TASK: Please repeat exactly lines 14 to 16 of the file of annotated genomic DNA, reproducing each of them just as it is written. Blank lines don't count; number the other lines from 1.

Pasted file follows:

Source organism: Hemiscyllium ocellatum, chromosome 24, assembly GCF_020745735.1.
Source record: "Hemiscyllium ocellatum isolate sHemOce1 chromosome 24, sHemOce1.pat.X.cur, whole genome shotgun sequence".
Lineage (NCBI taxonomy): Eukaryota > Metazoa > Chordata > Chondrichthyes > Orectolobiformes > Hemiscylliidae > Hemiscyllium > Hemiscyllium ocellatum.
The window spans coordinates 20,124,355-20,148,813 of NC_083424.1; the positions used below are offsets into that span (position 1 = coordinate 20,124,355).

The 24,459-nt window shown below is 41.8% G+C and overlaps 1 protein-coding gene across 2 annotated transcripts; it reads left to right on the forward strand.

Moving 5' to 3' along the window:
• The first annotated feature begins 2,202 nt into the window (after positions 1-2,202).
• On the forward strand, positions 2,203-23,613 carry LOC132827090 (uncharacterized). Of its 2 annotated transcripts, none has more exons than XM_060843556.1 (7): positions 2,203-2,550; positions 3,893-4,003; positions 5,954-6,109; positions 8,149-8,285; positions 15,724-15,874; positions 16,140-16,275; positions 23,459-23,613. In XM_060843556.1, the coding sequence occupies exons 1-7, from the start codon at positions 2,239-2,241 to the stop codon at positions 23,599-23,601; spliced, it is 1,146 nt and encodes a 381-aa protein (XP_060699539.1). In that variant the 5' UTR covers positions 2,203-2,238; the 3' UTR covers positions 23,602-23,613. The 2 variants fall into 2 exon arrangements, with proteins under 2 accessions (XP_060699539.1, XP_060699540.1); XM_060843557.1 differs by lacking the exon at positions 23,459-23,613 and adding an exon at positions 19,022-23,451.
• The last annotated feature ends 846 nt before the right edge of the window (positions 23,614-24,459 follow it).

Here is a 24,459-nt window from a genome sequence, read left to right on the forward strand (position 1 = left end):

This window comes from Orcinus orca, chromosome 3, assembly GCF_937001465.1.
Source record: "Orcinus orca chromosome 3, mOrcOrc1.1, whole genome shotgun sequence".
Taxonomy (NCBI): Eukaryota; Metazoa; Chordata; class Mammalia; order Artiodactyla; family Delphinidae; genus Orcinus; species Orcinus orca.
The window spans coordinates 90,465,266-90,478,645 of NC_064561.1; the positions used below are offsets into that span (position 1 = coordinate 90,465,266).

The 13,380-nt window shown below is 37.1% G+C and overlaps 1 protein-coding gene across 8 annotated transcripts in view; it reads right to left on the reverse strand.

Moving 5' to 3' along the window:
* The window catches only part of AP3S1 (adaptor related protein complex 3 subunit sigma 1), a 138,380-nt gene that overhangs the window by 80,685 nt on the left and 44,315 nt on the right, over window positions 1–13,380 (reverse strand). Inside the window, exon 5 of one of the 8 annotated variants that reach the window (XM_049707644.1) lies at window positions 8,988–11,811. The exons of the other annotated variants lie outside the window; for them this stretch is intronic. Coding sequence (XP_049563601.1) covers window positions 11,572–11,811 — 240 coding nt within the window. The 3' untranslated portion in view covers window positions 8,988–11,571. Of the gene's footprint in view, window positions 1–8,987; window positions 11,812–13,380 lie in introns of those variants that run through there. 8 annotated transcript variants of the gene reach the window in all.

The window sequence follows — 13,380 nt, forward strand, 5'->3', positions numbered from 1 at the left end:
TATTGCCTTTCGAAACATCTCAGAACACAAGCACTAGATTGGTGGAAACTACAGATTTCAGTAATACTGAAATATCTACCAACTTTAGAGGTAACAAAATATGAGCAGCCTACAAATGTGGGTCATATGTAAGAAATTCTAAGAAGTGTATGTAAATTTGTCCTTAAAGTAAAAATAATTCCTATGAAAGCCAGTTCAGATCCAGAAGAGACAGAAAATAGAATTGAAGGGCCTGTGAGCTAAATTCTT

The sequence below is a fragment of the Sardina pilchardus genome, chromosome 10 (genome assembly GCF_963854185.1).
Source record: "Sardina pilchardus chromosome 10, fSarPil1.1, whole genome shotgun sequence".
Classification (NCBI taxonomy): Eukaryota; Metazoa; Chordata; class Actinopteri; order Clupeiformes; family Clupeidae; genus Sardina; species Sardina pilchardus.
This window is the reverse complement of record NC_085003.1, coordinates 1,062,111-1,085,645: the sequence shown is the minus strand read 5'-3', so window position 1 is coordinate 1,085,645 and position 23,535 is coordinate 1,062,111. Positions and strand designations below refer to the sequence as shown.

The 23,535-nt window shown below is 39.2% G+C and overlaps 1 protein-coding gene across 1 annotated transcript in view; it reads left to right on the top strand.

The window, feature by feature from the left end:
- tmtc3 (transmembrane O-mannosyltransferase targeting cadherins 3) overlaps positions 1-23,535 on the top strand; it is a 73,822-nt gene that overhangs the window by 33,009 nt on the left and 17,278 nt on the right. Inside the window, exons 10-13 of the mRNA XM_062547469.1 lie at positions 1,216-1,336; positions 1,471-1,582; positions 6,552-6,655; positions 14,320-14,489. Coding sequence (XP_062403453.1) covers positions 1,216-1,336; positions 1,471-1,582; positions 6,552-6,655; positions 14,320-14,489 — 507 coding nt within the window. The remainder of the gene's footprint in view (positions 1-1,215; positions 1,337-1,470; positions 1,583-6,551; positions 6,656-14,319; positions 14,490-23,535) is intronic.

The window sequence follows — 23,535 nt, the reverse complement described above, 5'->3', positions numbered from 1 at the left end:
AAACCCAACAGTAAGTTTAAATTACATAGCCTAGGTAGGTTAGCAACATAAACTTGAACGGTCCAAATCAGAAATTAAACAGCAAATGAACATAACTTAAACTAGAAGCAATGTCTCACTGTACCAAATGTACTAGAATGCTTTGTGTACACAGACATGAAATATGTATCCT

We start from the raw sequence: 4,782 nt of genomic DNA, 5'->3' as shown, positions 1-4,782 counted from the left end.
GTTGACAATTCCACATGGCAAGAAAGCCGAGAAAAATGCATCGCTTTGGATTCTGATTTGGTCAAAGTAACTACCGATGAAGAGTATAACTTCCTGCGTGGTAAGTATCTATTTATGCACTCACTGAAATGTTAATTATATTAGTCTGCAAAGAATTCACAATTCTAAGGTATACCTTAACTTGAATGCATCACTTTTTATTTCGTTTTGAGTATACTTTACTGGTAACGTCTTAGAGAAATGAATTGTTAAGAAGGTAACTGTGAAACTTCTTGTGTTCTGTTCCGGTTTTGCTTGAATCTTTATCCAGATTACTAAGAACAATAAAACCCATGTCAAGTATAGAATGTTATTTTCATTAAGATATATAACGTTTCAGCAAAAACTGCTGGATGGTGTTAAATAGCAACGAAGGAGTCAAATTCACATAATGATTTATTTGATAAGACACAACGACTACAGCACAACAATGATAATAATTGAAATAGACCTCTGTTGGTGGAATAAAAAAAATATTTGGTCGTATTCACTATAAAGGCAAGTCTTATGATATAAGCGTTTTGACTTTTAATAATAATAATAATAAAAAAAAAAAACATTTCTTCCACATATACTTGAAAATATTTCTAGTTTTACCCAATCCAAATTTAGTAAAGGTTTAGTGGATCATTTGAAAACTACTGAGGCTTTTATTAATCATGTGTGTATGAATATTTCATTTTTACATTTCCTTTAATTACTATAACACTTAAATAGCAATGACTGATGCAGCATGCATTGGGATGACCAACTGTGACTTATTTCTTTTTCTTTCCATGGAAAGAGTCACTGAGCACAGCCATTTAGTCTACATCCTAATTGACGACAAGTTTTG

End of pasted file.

The window spans coordinates 90,465,266-90,478,645 of NC_064561.1; the positions used below are offsets into that span (position 1 = coordinate 90,465,266).

The 13,380-nt window shown below is 37.1% G+C and overlaps 1 protein-coding gene across 8 annotated transcripts in view; it reads right to left on the reverse strand.

Moving 5' to 3' along the window: